US military jet in Shannon emergency landing

US military jet in Shannon emergency landing


The US Air Force Boeing C40 stops on the runway at Shannon after the emergency landing – © Pat Flynn 2014

A US military jet was forced to make an emergency landing at Shannon last night after suffering technical problems while on approach to the airport.

The United States Air Force Boeing C-40, a military variation of the popular Boeing 737 jet, was on approach to the airport when the crew declared an emergency.

The pilot had been in contact with air traffic controllers and had not reported any problems until a short time before they were due to land.

It’s understood that an issue arose with the jet’s flaps while the crew was configuring the aircraft for landing. The crew requested permission to enter a holding pattern to see if they could resolve the issue.

A few minutes later however the crew declared an emergency reporting a ‘flaps asymmetry”. This occurs when the flaps on one wing extend or retract while those on the other wing remain in position. This can be caused by mechanical failure or jamming and can result in control issues for an aircraft.

The pilot confirmed there were 23 persons on board however It wasn’t clear last night whether there were any US Government officials or other dignitaries on board.

Once the alarm was raised authorities at Shannon implemented the airport’s emergency plan an alerted the HSE, Gardaí and local authority fire service.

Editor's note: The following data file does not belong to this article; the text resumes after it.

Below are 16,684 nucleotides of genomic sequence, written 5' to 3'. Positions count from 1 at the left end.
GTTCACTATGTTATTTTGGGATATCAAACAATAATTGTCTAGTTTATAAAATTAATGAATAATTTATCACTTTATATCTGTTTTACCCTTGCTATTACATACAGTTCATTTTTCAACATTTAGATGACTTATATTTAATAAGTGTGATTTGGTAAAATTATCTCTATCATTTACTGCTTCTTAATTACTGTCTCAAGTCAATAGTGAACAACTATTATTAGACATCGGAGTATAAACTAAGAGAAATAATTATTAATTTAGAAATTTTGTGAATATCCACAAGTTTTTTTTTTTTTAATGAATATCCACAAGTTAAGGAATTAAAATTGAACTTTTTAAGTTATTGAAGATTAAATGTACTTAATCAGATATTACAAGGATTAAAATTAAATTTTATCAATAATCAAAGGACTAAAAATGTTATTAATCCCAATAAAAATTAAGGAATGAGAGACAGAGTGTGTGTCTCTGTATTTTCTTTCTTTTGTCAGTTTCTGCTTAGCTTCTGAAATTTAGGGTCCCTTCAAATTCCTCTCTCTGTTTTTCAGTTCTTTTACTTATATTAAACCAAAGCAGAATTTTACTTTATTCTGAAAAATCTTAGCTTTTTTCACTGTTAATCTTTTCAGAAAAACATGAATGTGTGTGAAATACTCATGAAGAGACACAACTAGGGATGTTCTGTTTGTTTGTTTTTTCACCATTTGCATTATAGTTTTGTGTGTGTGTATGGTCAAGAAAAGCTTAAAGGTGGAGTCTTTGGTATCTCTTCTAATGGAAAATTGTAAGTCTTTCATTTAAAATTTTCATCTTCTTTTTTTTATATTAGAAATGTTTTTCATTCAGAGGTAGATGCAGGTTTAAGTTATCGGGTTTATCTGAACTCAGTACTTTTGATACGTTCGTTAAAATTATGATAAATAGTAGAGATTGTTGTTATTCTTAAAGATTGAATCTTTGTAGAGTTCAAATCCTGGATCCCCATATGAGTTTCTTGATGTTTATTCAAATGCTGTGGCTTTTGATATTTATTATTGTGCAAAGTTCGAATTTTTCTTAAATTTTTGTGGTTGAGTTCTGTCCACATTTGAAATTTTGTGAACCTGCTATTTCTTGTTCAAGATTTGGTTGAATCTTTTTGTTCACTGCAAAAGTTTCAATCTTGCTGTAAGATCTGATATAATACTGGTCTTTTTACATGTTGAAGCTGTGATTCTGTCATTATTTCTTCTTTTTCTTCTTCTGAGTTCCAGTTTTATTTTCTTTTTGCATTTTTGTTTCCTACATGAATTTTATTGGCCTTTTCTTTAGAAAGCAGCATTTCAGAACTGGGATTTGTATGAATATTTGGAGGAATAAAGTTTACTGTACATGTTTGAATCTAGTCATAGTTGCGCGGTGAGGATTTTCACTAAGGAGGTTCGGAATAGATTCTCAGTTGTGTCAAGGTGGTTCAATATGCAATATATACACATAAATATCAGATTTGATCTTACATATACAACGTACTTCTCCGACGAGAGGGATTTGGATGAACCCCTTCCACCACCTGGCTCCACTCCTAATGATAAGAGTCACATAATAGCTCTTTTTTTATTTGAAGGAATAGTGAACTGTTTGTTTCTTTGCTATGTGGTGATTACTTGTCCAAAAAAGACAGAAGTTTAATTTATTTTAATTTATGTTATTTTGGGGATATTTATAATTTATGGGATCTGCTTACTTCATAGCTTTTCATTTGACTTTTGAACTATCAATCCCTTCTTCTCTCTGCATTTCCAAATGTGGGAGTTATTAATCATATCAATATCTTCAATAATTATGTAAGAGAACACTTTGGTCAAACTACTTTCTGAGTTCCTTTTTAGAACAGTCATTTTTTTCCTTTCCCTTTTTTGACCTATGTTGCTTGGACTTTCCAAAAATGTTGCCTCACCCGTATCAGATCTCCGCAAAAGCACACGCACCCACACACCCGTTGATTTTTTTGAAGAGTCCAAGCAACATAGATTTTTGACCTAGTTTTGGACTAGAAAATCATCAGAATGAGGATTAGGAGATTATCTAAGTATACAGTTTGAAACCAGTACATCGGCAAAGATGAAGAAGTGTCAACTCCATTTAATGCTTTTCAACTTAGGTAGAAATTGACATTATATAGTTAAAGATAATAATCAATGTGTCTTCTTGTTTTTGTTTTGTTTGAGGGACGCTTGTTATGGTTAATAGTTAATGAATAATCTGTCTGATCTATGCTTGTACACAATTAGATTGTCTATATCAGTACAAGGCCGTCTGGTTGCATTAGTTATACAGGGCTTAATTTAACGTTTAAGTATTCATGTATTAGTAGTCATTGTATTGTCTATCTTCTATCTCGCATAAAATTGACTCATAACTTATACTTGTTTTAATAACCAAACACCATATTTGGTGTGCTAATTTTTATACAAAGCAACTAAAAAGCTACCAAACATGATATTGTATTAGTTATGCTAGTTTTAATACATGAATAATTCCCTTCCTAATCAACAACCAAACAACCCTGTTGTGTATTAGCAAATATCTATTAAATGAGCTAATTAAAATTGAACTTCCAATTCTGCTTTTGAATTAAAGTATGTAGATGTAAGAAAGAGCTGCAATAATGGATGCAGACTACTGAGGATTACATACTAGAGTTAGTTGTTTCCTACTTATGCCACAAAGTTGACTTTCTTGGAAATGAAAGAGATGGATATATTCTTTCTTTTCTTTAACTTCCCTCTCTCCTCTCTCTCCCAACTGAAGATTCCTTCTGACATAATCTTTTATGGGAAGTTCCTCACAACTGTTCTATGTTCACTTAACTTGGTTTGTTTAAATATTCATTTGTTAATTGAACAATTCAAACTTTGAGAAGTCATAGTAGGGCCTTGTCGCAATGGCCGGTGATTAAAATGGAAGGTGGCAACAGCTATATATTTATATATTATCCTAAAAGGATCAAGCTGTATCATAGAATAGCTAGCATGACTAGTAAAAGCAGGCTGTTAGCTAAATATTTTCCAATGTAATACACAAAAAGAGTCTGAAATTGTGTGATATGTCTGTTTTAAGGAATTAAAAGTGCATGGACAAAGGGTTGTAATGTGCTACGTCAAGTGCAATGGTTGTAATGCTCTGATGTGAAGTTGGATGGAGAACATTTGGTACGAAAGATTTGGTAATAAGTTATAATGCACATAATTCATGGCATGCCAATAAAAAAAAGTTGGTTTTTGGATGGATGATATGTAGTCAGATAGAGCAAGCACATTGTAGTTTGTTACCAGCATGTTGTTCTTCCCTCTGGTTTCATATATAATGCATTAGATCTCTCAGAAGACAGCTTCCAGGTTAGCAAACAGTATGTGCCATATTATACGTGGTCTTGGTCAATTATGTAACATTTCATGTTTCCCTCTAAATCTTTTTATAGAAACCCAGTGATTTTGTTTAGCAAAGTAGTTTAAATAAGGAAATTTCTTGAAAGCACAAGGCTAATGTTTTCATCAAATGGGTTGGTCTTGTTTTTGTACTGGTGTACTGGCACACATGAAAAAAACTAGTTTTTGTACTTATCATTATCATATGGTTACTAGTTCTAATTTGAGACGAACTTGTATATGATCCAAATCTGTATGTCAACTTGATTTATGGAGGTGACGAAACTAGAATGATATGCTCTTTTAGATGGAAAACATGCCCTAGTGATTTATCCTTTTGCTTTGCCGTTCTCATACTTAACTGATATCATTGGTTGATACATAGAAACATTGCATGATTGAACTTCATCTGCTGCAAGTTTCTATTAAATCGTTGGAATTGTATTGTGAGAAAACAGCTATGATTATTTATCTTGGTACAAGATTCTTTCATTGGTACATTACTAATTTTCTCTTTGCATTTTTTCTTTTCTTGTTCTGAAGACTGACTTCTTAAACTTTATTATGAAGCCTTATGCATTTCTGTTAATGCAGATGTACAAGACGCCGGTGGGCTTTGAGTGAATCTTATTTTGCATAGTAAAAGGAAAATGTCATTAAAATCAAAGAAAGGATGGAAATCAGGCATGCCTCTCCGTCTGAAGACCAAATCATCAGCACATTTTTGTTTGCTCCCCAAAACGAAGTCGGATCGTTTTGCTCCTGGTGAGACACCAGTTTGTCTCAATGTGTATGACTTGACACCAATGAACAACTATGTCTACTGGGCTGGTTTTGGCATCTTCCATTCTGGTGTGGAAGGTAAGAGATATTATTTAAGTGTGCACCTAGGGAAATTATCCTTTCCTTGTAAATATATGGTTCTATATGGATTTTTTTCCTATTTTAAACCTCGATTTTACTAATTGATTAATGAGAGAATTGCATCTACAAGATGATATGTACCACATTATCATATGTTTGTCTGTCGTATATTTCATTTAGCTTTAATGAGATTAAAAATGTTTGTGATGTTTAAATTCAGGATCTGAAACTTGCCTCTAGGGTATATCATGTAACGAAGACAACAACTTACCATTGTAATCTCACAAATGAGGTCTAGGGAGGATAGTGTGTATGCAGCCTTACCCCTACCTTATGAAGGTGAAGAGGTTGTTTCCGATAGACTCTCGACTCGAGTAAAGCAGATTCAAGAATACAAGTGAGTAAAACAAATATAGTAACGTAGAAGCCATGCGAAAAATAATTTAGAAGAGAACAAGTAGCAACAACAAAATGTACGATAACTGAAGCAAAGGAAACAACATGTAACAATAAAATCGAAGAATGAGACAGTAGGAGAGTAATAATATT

Airport fire and rescue crews were mobilised and took up positions at predetermined locations along the runway ahead of the jet’s arrival.

A number of ambulances from Limerick and Ennis were also sent to the airport while three units of the local authority fire service from Shannon Town were requested to assist.

Two more units of the fire brigade from Ennis were sent to holding point adjacent to the M18 motorway at Dromoland in case their assistance was needed.

The aircraft touched down without incident at 8.00pm and came to a stop on the runway.

Emergency crews surrounded the aircraft and remained with it until it had parked at the terminal building. After the crew confirmed everything appear alright, emergency services were stood down.

Engineers were investigating the issue last night.

Chief Reporter Pat Flynn has worked as a journalist for almost 30 years. His career began during the late 1980s when, like many aspiring radio presenters of the time, he worked for local pirate radio stations in Clare and Limerick. Pat joined Clare FM in 1990 where he worked as researcher initially and later presented several different programmes including the station's flagship current affairs programme. He was also the station's News Editor and Deputy Controller of Programmes. Despite leaving in 2003 to pursue a career as a freelance journalist, he continues to work with the station to this day. As well as being the Clare Herald’s Chief Reporter Pat is also freelance journalist and broadcaster, contributing to Ireland’s national newspapers and is a regular contributor to national broadcasters.